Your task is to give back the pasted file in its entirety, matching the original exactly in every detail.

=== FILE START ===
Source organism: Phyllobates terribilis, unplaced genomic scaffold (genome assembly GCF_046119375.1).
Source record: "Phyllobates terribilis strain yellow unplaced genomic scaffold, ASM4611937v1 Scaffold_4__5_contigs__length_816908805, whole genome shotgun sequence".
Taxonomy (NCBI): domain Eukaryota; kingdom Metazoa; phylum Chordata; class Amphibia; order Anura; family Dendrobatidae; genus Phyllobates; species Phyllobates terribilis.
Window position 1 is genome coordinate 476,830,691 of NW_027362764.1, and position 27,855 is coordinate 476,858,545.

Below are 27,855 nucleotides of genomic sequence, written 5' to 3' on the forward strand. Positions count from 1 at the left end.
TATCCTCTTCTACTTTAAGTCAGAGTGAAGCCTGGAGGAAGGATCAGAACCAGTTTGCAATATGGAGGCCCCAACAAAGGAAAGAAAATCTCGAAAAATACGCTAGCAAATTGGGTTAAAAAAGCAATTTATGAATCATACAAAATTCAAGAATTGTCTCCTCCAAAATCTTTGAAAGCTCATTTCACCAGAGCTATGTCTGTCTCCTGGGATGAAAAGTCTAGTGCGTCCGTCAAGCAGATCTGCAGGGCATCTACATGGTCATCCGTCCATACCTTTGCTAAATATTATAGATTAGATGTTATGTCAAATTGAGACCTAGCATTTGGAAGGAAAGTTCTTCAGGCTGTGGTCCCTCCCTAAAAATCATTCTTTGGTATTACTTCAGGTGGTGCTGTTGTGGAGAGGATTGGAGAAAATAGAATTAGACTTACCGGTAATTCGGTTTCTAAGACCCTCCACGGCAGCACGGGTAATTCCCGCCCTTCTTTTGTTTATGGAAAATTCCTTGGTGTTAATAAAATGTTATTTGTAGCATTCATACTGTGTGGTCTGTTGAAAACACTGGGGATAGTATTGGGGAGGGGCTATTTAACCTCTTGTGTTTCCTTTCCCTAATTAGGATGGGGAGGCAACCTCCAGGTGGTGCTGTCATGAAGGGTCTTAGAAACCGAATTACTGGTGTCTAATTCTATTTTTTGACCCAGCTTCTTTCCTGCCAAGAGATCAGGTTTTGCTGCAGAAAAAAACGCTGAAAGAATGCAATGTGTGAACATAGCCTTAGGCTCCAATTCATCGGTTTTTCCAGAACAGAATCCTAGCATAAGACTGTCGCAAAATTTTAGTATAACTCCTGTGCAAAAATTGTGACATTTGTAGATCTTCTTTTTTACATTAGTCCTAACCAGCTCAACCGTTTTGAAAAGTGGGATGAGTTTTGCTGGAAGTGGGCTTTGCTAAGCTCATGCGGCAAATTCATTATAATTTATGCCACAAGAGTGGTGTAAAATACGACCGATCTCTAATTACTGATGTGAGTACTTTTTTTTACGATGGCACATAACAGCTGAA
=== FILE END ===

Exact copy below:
Source organism: Phyllobates terribilis, unplaced genomic scaffold (genome assembly GCF_046119375.1).
Source record: "Phyllobates terribilis strain yellow unplaced genomic scaffold, ASM4611937v1 Scaffold_4__5_contigs__length_816908805, whole genome shotgun sequence".
Taxonomy (NCBI): domain Eukaryota; kingdom Metazoa; phylum Chordata; class Amphibia; order Anura; family Dendrobatidae; genus Phyllobates; species Phyllobates terribilis.
Window position 1 is genome coordinate 476,830,691 of NW_027362764.1, and position 27,855 is coordinate 476,858,545.

Below are 27,855 nucleotides of genomic sequence, written 5' to 3' on the forward strand. Positions count from 1 at the left end.
TATCCTCTTCTACTTTAAGTCAGAGTGAAGCCTGGAGGAAGGATCAGAACCAGTTTGCAATATGGAGGCCCCAACAAAGGAAAGAAAATCTCGAAAAATACGCTAGCAAATTGGGTTAAAAAAGCAATTTATGAATCATACAAAATTCAAGAATTGTCTCCTCCAAAATCTTTGAAAGCTCATTTCACCAGAGCTATGTCTGTCTCCTGGGATGAAAAGTCTAGTGCGTCCGTCAAGCAGATCTGCAGGGCATCTACATGGTCATCCGTCCATACCTTTGCTAAATATTATAGATTAGATGTTATGTCAAATTGAGACCTAGCATTTGGAAGGAAAGTTCTTCAGGCTGTGGTCCCTCCCTAAAAATCATTCTTTGGTATTACTTCAGGTGGTGCTGTTGTGGAGAGGATTGGAGAAAATAGAATTAGACTTACCGGTAATTCGGTTTCTAAGACCCTCCACGGCAGCACGGGTAATTCCCGCCCTTCTTTTGTTTATGGAAAATTCCTTGGTGTTAATAAAATGTTATTTGTAGCATTCATACTGTGTGGTCTGTTGAAAACACTGGGGATAGTATTGGGGAGGGGCTATTTAACCTCTTGTGTTTCCTTTCCCTAATTAGGATGGGGAGGCAACCTCCAGGTGGTGCTGTCATGAAGGGTCTTAGAAACCGAATTACTGGTGTCTAATTCTATTTTTTGACCCAGCTTCTTTCCTGCCAAGAGATCAGGTTTTGCTGCAGAAAAAAACGCTGAAAGAATGCAATGTGTGAACATAGCCTTAGGCTCCAATTCATCGGTTTTTCCAGAACAGAATCCTAGCATAAGACTGTCGCAAAATTTTAGTATAACTCCTGTGCAAAAATTGTGACATTTGTAGATCTTCTTTTTTACATTAGTCCTAACCAGCTCAACCGTTTTGAAAAGTGGGATGAGTTTTGCTGGAAGTGGGCTTTGCTAAGCTCATGCGGCAAATTCATTATAATTTATGCCACAAGAGTGGTGTAAAATACGACCGATCTCTAATTACTGATGTGAGTACTTTTTTTTACGATGGCACATAACAGCTGAA